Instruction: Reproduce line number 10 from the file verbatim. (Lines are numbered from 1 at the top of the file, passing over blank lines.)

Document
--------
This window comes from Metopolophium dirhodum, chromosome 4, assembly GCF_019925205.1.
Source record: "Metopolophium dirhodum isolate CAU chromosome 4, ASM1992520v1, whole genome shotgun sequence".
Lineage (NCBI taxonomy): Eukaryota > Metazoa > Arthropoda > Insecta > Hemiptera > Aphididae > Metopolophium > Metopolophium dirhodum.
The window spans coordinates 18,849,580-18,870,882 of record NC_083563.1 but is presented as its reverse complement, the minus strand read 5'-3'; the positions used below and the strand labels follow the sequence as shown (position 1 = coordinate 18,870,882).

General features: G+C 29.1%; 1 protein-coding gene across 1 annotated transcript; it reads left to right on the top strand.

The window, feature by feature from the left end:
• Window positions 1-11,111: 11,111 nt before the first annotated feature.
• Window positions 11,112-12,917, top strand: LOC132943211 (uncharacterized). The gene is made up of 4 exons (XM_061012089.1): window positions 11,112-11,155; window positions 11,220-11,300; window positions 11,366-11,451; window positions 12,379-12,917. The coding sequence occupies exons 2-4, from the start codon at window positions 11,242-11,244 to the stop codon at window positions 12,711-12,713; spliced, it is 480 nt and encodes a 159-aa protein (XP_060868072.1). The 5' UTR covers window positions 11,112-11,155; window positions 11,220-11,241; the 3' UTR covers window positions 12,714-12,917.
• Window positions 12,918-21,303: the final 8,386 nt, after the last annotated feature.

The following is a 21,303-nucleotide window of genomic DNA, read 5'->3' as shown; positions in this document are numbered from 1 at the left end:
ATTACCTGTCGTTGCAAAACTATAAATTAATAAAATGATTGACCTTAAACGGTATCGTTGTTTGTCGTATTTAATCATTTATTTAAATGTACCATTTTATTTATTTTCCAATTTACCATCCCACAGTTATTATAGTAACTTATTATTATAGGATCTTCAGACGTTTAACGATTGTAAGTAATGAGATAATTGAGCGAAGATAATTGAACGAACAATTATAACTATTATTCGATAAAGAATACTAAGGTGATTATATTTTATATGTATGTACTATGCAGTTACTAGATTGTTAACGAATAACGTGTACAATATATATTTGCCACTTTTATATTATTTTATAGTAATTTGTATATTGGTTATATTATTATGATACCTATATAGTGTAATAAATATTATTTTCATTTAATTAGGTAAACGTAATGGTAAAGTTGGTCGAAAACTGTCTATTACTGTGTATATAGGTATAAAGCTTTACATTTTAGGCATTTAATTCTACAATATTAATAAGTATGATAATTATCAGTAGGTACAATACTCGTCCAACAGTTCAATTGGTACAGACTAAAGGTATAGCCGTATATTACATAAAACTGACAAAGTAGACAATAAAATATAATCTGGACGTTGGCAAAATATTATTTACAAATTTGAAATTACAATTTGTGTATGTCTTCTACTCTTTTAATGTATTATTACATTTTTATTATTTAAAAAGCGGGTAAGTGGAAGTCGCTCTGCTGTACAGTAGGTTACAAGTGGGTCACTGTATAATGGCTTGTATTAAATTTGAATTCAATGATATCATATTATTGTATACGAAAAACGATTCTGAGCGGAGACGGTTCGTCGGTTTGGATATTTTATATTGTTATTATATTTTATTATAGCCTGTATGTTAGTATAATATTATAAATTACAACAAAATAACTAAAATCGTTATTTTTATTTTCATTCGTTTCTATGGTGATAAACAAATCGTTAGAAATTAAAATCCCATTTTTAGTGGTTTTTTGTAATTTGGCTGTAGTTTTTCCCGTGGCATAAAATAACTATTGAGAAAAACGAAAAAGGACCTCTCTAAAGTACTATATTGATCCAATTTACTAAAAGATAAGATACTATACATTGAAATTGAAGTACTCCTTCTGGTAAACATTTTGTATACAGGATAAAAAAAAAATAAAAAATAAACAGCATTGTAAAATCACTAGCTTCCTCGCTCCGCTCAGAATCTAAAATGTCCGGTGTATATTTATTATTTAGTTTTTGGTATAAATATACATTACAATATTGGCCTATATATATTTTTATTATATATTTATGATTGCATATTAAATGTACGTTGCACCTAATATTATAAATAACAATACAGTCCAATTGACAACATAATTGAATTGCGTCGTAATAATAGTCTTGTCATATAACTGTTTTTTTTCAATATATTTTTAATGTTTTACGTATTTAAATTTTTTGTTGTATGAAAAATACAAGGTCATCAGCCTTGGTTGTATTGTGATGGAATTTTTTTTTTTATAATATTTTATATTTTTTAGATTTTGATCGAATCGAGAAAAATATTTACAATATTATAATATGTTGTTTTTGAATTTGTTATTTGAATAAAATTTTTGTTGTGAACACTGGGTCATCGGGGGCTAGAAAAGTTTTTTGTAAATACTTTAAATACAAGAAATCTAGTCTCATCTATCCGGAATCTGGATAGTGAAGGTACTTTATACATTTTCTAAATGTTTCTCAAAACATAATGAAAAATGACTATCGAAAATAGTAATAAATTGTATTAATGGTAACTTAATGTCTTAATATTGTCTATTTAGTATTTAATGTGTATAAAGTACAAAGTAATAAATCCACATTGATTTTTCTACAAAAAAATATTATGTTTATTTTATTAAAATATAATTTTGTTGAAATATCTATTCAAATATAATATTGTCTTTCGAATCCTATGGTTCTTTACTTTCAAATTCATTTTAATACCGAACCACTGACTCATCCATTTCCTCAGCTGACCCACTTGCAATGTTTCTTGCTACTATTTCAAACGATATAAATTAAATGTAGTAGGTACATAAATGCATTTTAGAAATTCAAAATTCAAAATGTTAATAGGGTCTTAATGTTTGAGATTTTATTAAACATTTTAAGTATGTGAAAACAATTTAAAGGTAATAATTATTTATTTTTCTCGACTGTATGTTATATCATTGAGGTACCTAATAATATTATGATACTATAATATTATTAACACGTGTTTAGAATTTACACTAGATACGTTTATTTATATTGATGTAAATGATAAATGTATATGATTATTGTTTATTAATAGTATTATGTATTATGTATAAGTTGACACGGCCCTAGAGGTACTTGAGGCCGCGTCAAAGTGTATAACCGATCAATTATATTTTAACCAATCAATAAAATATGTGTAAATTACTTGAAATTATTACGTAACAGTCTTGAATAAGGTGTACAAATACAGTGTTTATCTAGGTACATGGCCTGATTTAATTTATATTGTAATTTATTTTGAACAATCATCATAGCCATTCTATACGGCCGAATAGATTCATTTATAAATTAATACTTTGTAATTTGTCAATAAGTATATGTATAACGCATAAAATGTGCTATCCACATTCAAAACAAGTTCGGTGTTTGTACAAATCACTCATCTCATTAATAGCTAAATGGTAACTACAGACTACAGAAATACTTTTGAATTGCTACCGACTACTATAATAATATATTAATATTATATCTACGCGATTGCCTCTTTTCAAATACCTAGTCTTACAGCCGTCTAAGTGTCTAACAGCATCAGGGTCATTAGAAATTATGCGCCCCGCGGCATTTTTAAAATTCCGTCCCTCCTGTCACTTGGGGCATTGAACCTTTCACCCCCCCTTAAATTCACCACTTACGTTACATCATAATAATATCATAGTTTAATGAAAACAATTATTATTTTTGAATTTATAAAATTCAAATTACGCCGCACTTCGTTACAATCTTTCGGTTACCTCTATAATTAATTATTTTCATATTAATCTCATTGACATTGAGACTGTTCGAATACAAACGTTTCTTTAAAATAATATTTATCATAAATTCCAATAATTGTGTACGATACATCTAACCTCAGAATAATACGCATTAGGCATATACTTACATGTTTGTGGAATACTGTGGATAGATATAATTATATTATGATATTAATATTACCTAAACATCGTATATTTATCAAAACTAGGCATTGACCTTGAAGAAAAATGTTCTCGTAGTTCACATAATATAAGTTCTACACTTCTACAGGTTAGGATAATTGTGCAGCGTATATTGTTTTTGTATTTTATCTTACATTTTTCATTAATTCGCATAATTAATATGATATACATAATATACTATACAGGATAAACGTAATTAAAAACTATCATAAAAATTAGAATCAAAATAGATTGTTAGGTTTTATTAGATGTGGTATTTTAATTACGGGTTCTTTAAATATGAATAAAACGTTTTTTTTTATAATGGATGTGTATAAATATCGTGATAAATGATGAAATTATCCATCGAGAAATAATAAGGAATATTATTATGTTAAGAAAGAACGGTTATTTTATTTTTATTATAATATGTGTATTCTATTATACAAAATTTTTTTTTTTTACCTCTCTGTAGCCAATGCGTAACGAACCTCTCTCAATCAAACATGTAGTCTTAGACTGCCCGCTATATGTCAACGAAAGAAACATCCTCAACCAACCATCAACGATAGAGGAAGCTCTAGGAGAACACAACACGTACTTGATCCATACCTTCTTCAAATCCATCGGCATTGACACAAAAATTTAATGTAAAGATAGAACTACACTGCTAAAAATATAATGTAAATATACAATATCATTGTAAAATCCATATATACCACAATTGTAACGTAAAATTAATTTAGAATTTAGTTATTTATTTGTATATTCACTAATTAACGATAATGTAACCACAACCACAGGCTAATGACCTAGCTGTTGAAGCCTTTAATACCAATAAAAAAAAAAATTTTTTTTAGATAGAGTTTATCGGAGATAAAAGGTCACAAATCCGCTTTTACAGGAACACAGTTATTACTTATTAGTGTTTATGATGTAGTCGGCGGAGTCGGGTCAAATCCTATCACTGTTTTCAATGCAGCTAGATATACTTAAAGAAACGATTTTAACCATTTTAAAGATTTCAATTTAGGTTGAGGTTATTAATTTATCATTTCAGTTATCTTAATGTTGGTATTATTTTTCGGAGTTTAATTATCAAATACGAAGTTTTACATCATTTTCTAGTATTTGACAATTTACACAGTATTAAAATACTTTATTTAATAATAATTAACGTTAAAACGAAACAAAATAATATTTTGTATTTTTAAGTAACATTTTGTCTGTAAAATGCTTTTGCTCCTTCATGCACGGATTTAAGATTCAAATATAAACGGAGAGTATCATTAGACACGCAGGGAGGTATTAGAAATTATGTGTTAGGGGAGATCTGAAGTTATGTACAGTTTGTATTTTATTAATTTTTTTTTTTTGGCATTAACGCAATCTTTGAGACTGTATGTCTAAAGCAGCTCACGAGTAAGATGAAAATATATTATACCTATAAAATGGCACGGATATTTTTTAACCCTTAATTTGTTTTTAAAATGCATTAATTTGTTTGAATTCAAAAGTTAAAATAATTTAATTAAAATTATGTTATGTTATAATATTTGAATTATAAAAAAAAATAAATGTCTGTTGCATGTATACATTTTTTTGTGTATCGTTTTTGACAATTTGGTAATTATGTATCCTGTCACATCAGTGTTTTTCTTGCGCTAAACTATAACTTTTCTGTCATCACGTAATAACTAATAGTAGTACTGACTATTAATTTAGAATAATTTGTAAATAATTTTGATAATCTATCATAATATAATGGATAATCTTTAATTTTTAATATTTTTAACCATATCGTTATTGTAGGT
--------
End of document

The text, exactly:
The following is a 21,303-nucleotide window of genomic DNA, read 5'->3' as shown; positions in this document are numbered from 1 at the left end: